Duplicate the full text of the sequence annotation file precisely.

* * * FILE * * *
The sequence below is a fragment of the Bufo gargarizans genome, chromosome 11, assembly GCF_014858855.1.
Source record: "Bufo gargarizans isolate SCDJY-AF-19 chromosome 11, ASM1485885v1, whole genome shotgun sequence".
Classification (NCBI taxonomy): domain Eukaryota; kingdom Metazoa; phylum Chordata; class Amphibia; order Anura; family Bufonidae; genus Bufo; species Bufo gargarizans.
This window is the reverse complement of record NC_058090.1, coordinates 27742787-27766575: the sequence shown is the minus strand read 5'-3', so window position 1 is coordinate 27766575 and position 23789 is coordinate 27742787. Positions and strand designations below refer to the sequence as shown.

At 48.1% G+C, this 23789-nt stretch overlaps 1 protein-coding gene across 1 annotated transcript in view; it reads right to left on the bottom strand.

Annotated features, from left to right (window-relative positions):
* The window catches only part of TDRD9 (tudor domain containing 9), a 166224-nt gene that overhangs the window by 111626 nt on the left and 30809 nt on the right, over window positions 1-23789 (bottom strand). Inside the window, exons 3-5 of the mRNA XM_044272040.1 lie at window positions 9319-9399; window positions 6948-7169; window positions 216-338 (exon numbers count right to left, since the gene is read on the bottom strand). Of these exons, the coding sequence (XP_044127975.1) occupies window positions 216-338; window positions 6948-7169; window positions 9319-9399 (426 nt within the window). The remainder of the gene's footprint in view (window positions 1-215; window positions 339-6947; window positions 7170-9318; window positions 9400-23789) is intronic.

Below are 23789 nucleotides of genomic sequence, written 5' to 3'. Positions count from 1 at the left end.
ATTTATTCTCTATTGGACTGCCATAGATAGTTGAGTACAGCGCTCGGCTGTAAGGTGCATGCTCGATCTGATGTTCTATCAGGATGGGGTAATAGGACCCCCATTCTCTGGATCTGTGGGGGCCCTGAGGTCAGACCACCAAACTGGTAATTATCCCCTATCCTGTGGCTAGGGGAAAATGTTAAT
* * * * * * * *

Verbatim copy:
The sequence below is a fragment of the Bufo gargarizans genome, chromosome 11, assembly GCF_014858855.1.
Source record: "Bufo gargarizans isolate SCDJY-AF-19 chromosome 11, ASM1485885v1, whole genome shotgun sequence".
Classification (NCBI taxonomy): domain Eukaryota; kingdom Metazoa; phylum Chordata; class Amphibia; order Anura; family Bufonidae; genus Bufo; species Bufo gargarizans.
This window is the reverse complement of record NC_058090.1, coordinates 27742787-27766575: the sequence shown is the minus strand read 5'-3', so window position 1 is coordinate 27766575 and position 23789 is coordinate 27742787. Positions and strand designations below refer to the sequence as shown.

At 48.1% G+C, this 23789-nt stretch overlaps 1 protein-coding gene across 1 annotated transcript in view; it reads right to left on the bottom strand.

Annotated features, from left to right (window-relative positions):
* The window catches only part of TDRD9 (tudor domain containing 9), a 166224-nt gene that overhangs the window by 111626 nt on the left and 30809 nt on the right, over window positions 1-23789 (bottom strand). Inside the window, exons 3-5 of the mRNA XM_044272040.1 lie at window positions 9319-9399; window positions 6948-7169; window positions 216-338 (exon numbers count right to left, since the gene is read on the bottom strand). Of these exons, the coding sequence (XP_044127975.1) occupies window positions 216-338; window positions 6948-7169; window positions 9319-9399 (426 nt within the window). The remainder of the gene's footprint in view (window positions 1-215; window positions 339-6947; window positions 7170-9318; window positions 9400-23789) is intronic.

Below are 23789 nucleotides of genomic sequence, written 5' to 3'. Positions count from 1 at the left end.
ATTTATTCTCTATTGGACTGCCATAGATAGTTGAGTACAGCGCTCGGCTGTAAGGTGCATGCTCGATCTGATGTTCTATCAGGATGGGGTAATAGGACCCCCATTCTCTGGATCTGTGGGGGCCCTGAGGTCAGACCACCAAACTGGTAATTATCCCCTATCCTGTGGCTAGGGGAAAATGTTAAT